For successful breeding, use what works

Some hobbyists insist on emulating the natural biotope from which their fish originate – blackwater tanks with lots of leaves, twigs, and such for CA/SA species. Or sandy bottomed tanks loaded with shells stacked on top of each other, like the Neothauma snail shell beds in Lake Tanganyika. Nothing wrong with that.

Then again, some hobbyists use everything in their tanks other than what the fish would naturally encounter in their endemic environment. This includes such items as PVC pipe, ceramic pots, porcelain ornaments shaped like pagodas (shout out to my friend Pam Chin).

Whatever your preference, your fish probably don’t care unless they’re FOs (wild caught). So where am I going with this post?

If you read my interview with Chris Carpenter below, you’re aware he likes his tanks to be as natural as possible. As a shell dweller enthusiast and expert, he’s not overly enamored with PVC elbows, which some shellie hobbyists use and have had good luck with. On the other hand, I suspect Chris is the type who would use whatever he could if it increased the probability of getting a hard-to-breed species to successfully produce some offspring.

It’s on that note that I mention a shell alternative, both natural and unnatural, that might give you some success. In the July issue of Cichlid News magazine, there is a great article about Nanochromis minor. That’s a nifty little dwarf species from the Lower Congo in West Africa. Written by Anton Lamboj, an expert on West African cichlids, the article mentions the use of a seed capsule, or pod, for breeding. He writes that his only breeding success came from using seed pods of the Cariniana legalis tree in South America. He suggests that the inside of the seed capsule might have some anti-fungal properties that protect the fish’s eggs. Nonetheless, these seed pods are no more natural for West African cichlids than PVC or ceramic. However, they aren’t artificial, and it seems they have proven to make a difference in successful spawns for these little fish.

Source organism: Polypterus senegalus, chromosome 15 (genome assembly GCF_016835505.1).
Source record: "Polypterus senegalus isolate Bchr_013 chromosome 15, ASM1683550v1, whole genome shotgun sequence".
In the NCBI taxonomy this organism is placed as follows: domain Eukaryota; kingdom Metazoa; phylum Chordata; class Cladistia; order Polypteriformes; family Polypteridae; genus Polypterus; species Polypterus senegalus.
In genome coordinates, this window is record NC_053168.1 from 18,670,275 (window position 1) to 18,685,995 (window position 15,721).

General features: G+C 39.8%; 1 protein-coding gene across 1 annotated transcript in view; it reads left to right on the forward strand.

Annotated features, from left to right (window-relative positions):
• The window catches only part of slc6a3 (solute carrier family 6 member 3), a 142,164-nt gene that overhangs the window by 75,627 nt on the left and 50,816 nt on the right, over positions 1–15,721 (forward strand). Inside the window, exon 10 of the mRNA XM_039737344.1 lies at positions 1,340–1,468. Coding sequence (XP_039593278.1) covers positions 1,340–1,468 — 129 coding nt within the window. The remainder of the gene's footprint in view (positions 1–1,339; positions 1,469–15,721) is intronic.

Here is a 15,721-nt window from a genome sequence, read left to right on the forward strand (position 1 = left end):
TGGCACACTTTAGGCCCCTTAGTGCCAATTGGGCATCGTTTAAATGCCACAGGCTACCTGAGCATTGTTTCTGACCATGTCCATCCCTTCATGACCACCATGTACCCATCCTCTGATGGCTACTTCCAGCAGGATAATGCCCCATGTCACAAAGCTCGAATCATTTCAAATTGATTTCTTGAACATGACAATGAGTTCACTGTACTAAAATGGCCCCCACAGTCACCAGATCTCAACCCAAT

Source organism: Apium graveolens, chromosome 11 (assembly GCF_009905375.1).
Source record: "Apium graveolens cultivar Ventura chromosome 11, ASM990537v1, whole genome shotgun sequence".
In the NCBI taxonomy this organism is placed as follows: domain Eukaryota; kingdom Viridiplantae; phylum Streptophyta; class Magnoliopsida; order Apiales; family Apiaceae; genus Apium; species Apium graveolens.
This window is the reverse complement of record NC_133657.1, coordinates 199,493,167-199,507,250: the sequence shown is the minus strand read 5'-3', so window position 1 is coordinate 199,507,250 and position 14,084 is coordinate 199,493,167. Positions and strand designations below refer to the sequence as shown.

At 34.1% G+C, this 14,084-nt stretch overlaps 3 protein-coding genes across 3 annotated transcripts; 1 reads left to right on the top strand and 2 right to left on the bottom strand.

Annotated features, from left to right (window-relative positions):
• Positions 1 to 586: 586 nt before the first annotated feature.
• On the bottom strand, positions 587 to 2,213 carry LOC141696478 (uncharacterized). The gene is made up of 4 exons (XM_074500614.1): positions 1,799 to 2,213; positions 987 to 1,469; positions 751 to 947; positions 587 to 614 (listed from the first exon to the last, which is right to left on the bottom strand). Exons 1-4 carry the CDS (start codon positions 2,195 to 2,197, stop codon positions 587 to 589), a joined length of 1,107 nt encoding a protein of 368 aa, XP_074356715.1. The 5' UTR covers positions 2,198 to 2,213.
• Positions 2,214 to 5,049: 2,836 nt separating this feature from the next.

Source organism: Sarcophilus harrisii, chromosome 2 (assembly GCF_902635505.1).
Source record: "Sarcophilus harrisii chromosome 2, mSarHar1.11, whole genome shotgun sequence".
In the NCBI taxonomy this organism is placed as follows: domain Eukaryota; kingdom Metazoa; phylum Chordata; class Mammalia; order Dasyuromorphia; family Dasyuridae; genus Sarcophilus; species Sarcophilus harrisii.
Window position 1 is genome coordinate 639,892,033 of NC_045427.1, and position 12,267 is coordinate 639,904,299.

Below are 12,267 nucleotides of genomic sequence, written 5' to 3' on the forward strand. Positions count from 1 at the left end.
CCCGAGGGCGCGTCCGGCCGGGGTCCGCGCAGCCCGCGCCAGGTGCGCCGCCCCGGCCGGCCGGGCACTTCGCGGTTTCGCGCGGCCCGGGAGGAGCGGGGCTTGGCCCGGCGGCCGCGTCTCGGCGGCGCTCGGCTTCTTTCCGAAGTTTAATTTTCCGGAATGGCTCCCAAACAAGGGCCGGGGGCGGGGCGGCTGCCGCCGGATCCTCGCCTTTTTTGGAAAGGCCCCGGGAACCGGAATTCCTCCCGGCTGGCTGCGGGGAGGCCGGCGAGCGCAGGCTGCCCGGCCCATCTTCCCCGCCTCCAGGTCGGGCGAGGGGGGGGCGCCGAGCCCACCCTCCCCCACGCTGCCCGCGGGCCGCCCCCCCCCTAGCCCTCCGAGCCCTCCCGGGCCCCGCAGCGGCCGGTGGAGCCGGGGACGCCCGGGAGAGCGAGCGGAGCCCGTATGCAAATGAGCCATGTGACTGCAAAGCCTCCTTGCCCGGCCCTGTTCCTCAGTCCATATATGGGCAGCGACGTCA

See capsules from the Cariniana legalis tree. Photo from

If you keep dwarf or shell dwelling species, you might consider these seed pods. At least for N. minor, they’ve proven to be a good, non-manmade alternative to shells. Lamboj got his seed pods in Holland. NOTE: these pods are quite small, so only the smallest of cichlids will fit inside them.

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